California wildfires in September and October burned more than 245,000 acres and destroyed and damaged more than 8,700 homes, businesses and properties, the most devastating ever in the state.
“The attention turns now to the residents who lost or suffered damage to their property,” said Jerry Davies, chair of the California Fire Safe Council.
Debris removal in hardest hit Santa Rosa and other areas has begun, says Janet Ruiz, a representative of the Insurance Information Institute. Gov. Jerry Brown has authorized the U.S. Environmental Protection Agency to remove visible hazardous debris from wildfire-burned homes and rebuilding will probably begin in spring and take several years.
“As rebuilding begins and others proceed with upgrades to make their homes and businesses safer, we urge the use of an ember-resistant design with proven, noncombustible or fire-resistant materials,” said Steve Quarles, chief scientist at the Insurance Institute for Business & Home Safety.
“Install the materials with an eye toward maintaining an effective mandated 100 foot defensible space on the property,” he said. “A best practice is a five-foot noncombustible zone around the house, using, for example, rock mulch, a decorative ground cover made of natural, noncombustible stone vs shredded or chipped wood mulch material.”
He has other advice to lower the risk from igniting embers: a six-inch vertical separation between the ground and the start of siding, a class A fire-rated roof covering and multi-pane tempered glass windows with 1/8-inch mesh covering on all vents. For further information on reducing wildfire damage to homes visit www.IBHS.Org.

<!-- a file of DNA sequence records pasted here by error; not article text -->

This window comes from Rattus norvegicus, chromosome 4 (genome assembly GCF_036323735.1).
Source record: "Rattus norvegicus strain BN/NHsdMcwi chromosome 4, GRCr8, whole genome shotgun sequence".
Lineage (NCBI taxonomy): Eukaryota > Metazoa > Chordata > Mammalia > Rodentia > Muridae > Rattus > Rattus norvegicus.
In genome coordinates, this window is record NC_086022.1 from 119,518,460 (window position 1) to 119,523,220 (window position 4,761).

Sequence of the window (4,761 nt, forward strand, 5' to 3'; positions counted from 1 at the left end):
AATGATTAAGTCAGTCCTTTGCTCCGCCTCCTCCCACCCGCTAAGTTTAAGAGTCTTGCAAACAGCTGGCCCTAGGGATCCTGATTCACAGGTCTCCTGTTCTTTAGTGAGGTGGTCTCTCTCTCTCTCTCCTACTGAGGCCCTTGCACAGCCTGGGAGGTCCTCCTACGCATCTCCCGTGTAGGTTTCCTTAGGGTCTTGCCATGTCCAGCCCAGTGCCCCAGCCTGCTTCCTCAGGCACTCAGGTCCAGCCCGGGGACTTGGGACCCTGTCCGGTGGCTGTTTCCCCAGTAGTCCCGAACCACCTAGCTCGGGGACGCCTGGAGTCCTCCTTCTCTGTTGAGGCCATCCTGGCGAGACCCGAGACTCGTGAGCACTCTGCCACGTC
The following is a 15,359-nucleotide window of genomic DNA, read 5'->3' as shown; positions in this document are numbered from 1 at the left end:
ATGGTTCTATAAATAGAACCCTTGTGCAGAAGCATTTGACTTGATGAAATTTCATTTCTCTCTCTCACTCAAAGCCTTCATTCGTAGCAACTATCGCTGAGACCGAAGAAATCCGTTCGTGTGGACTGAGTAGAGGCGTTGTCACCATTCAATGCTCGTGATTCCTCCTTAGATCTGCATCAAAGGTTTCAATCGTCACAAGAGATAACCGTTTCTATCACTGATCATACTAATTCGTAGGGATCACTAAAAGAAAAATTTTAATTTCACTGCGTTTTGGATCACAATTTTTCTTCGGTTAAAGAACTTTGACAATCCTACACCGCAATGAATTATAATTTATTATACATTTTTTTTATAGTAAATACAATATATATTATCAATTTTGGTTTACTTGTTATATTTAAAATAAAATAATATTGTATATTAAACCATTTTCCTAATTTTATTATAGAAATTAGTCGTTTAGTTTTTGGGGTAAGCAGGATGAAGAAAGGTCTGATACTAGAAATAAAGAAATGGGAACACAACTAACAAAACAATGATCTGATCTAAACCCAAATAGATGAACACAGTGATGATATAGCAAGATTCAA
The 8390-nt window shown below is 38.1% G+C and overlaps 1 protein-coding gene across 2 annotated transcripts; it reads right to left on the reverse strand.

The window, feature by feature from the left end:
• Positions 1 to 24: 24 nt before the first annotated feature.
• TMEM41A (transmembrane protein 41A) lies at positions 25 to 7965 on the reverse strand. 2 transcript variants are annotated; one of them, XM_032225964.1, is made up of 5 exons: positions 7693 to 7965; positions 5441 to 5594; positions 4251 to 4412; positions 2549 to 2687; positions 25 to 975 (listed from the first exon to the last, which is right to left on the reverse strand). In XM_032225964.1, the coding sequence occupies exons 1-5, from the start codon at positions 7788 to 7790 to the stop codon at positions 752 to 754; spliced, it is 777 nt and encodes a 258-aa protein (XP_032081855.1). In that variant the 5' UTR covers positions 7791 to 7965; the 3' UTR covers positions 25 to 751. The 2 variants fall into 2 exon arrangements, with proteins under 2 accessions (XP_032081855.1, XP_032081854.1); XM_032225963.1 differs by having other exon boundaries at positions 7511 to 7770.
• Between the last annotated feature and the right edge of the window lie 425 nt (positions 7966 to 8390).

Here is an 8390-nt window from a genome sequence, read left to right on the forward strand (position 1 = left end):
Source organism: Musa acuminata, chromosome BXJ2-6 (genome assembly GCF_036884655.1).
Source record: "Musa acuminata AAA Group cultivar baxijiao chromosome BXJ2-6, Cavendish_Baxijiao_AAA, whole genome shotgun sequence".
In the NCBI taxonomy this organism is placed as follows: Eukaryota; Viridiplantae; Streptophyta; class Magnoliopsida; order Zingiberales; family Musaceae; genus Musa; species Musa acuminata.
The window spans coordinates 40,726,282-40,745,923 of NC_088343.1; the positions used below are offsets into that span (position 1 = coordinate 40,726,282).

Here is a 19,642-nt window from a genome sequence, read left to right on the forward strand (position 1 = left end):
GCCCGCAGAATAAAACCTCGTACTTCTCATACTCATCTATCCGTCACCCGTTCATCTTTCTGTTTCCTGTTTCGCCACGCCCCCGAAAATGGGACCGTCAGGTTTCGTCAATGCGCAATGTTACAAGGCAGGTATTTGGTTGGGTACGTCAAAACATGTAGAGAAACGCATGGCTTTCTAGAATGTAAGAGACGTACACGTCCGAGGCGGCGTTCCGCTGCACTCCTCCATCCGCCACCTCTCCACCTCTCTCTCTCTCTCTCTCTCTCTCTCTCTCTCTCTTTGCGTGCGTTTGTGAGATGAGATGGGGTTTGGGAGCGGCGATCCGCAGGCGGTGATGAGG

Fire Safe Councils in the counties of Napa, Sonoma, Anaheim, Mendocino, Butte, Yuba and the city of Santa Rosa are working with their members in the cleanup efforts. Once cleanup is completed, they are planning fire prevention workshops in their communities to prepare for future fires.
Fire Safe Councils in Nevada County, San Diego and Fallbrook are continuing to conduct fire prevention workshops in November for residents to learn how to become fire-safe and fire-smart and ready for the next fires that happen year-round.
The trauma from losing a home and all belongings is indescribable. Sandra Younger and her husband lost their home, 12 neighbors and nearly her own life in the 2003 Cedar Fire. She now speaks and leads personal resilience workshops that promote emotional recovery for disaster survivors and emergency professionals. Sandra can be contacted at: Sandra@SandraYounger.com.
For further information on the California Fire Safe Council and a list of all local Fire Safe Councils in California, please visit www.cafiresafecouncil.org.